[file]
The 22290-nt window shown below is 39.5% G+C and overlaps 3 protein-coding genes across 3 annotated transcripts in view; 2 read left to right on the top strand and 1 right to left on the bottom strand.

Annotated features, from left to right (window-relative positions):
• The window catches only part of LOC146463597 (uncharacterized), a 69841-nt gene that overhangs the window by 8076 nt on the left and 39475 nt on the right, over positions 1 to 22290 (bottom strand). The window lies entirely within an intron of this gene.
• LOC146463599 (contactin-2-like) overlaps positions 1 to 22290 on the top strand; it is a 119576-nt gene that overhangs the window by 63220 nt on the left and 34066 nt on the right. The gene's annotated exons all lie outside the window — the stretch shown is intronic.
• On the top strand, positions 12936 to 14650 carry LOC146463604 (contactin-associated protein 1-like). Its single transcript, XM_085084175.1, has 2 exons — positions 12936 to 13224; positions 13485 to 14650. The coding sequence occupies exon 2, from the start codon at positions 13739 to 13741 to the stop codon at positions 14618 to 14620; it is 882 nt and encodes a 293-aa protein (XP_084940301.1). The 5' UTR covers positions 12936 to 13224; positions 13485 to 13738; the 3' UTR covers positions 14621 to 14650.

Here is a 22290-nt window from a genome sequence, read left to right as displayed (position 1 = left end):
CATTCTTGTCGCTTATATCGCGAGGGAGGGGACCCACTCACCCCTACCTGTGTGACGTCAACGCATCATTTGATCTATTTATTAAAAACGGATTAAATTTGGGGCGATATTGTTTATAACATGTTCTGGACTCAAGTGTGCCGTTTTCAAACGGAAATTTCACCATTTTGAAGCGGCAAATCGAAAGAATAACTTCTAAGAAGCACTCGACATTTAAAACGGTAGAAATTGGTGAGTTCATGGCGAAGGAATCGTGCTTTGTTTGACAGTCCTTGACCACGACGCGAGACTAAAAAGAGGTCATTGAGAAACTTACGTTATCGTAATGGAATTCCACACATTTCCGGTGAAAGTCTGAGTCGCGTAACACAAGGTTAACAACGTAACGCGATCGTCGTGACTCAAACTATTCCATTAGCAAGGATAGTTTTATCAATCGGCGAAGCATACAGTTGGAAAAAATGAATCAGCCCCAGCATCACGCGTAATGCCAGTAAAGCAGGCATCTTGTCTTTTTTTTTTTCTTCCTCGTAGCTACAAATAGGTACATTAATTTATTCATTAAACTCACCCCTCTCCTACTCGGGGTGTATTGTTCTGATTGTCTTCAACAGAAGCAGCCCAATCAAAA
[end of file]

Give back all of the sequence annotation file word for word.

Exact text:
The 22290-nt window shown below is 39.5% G+C and overlaps 3 protein-coding genes across 3 annotated transcripts in view; 2 read left to right on the top strand and 1 right to left on the bottom strand.

Annotated features, from left to right (window-relative positions):
• The window catches only part of LOC146463597 (uncharacterized), a 69841-nt gene that overhangs the window by 8076 nt on the left and 39475 nt on the right, over positions 1 to 22290 (bottom strand). The window lies entirely within an intron of this gene.
• LOC146463599 (contactin-2-like) overlaps positions 1 to 22290 on the top strand; it is a 119576-nt gene that overhangs the window by 63220 nt on the left and 34066 nt on the right. The gene's annotated exons all lie outside the window — the stretch shown is intronic.
• On the top strand, positions 12936 to 14650 carry LOC146463604 (contactin-associated protein 1-like). Its single transcript, XM_085084175.1, has 2 exons — positions 12936 to 13224; positions 13485 to 14650. The coding sequence occupies exon 2, from the start codon at positions 13739 to 13741 to the stop codon at positions 14618 to 14620; it is 882 nt and encodes a 293-aa protein (XP_084940301.1). The 5' UTR covers positions 12936 to 13224; positions 13485 to 13738; the 3' UTR covers positions 14621 to 14650.

Here is a 22290-nt window from a genome sequence, read left to right as displayed (position 1 = left end):
CATTCTTGTCGCTTATATCGCGAGGGAGGGGACCCACTCACCCCTACCTGTGTGACGTCAACGCATCATTTGATCTATTTATTAAAAACGGATTAAATTTGGGGCGATATTGTTTATAACATGTTCTGGACTCAAGTGTGCCGTTTTCAAACGGAAATTTCACCATTTTGAAGCGGCAAATCGAAAGAATAACTTCTAAGAAGCACTCGACATTTAAAACGGTAGAAATTGGTGAGTTCATGGCGAAGGAATCGTGCTTTGTTTGACAGTCCTTGACCACGACGCGAGACTAAAAAGAGGTCATTGAGAAACTTACGTTATCGTAATGGAATTCCACACATTTCCGGTGAAAGTCTGAGTCGCGTAACACAAGGTTAACAACGTAACGCGATCGTCGTGACTCAAACTATTCCATTAGCAAGGATAGTTTTATCAATCGGCGAAGCATACAGTTGGAAAAAATGAATCAGCCCCAGCATCACGCGTAATGCCAGTAAAGCAGGCATCTTGTCTTTTTTTTTTTCTTCCTCGTAGCTACAAATAGGTACATTAATTTATTCATTAAACTCACCCCTCTCCTACTCGGGGTGTATTGTTCTGATTGTCTTCAACAGAAGCAGCCCAATCAAAA